In other words, if a resident (in this case XYZ Ltd.) makes royalty payment the income in the hands of the recipient will not be subject to Indian taxes only if the royalty payments were towards a business carried out by XYZ Ltd. outside India or earning income from a source outside India.

The constitutional validity in case of a similar provision -- section 9(1)(vii) dealing with taxability of fees for technical services received outside India has been referred by the Supreme Court to a Constitution bench in the case of electronics Corporation v CIT (178 ITR 65). Let us digress a bit and examine what would be the tax implications if such payment were stated as taxable under the head capital gains.

As per section 9(1)(vi), explanation 2, clause (I), 'royalty' means the consideration for transfer of all or any rights (including the granting of a licence) in respect of a patent, invention, model, design, secret formula or process or trade mark or similar property. It includes lumpsum payments made but excludes any consideration which in the hands of the recipient would be chargeable as capital gains.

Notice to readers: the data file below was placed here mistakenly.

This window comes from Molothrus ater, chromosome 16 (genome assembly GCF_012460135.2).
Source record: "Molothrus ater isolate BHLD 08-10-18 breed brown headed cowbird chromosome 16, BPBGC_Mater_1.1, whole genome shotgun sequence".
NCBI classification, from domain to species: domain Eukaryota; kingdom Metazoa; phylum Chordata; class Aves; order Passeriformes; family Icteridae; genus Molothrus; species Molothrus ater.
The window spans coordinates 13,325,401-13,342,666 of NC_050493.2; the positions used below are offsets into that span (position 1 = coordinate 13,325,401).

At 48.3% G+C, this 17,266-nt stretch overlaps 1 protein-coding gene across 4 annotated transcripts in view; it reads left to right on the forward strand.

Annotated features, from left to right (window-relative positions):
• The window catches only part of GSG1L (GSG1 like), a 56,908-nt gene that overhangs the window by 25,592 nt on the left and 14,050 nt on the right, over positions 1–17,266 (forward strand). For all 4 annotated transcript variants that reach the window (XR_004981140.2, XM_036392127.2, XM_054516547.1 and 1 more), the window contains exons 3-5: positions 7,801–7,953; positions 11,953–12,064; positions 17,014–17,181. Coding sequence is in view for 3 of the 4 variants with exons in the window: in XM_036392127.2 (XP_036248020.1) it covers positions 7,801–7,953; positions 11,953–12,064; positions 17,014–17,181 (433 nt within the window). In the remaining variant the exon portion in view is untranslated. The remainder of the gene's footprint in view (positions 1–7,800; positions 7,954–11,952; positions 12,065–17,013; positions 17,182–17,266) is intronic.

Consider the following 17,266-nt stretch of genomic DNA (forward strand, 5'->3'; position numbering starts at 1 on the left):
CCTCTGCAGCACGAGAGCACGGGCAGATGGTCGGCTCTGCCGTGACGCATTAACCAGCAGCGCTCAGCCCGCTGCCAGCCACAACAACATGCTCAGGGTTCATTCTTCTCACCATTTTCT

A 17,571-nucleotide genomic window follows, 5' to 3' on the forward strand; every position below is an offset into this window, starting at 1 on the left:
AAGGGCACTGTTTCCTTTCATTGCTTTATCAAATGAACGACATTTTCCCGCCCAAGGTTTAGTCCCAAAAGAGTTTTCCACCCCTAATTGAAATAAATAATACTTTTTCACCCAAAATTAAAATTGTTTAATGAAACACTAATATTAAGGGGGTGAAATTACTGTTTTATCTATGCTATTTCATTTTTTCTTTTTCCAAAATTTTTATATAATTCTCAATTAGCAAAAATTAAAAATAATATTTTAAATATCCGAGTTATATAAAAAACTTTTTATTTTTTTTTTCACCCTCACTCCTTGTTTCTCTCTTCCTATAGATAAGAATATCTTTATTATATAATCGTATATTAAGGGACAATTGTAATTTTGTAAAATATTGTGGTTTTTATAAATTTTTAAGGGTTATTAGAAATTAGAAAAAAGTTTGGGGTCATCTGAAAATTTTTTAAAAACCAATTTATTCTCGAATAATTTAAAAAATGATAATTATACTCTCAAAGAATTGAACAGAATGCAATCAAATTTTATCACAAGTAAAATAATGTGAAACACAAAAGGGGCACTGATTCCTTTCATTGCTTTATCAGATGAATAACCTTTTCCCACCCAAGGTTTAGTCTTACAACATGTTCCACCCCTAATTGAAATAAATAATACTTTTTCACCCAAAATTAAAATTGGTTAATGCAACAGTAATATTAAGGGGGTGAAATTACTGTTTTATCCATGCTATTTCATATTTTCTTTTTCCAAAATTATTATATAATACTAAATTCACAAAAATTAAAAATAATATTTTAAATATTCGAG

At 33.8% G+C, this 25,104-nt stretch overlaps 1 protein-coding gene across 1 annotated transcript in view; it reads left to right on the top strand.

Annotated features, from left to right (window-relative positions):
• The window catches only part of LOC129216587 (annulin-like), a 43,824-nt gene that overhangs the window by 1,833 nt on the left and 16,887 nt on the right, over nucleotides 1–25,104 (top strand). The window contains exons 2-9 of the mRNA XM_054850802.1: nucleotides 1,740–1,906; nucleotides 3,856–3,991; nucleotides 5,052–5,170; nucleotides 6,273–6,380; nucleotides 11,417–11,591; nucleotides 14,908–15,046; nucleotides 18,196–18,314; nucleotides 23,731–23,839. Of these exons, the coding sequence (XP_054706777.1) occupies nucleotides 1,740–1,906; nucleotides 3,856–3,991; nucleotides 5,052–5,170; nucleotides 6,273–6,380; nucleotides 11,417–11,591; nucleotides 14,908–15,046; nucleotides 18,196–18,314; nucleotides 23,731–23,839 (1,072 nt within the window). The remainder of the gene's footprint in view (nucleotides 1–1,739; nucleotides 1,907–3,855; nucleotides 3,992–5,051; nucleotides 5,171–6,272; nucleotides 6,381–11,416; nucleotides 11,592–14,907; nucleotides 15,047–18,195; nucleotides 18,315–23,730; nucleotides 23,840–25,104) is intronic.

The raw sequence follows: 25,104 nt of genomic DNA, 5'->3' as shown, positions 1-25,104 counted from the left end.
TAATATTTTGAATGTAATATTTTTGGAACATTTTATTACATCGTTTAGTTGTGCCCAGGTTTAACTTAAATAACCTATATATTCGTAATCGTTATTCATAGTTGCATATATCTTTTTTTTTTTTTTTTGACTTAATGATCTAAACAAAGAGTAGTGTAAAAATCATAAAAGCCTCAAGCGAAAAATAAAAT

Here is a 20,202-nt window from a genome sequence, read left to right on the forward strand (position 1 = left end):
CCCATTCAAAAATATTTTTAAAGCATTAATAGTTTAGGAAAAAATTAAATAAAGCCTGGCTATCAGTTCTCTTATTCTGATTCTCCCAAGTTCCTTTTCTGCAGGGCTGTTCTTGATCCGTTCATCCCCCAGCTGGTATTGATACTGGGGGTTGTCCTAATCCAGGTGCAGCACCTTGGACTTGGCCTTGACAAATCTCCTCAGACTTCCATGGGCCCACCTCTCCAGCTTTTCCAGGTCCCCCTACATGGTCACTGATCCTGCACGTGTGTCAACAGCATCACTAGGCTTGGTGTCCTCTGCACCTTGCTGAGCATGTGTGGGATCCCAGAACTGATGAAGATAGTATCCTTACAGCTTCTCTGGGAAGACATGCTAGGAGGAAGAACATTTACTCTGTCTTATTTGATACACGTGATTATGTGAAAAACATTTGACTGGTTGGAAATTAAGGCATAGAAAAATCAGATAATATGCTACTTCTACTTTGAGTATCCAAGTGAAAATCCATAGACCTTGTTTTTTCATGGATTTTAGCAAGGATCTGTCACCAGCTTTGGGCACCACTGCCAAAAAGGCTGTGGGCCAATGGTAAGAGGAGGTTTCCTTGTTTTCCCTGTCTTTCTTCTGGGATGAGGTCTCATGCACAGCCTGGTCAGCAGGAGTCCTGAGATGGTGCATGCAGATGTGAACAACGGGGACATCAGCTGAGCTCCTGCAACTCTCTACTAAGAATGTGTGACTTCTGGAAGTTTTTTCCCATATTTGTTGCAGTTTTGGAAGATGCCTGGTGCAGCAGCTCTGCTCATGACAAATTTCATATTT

But this does not mean that capital gains do not fall under deeming provisions of section 9. Section 9(1)(i) is well equipped to take into cognisance income arising through the transfer of a capital asset situated in India. In this eventuality, if the capital gains is long term in nature the tax under the provisions of the Income Tax Act will be 20 per cent (assuming that the design and drawings are property situated in India).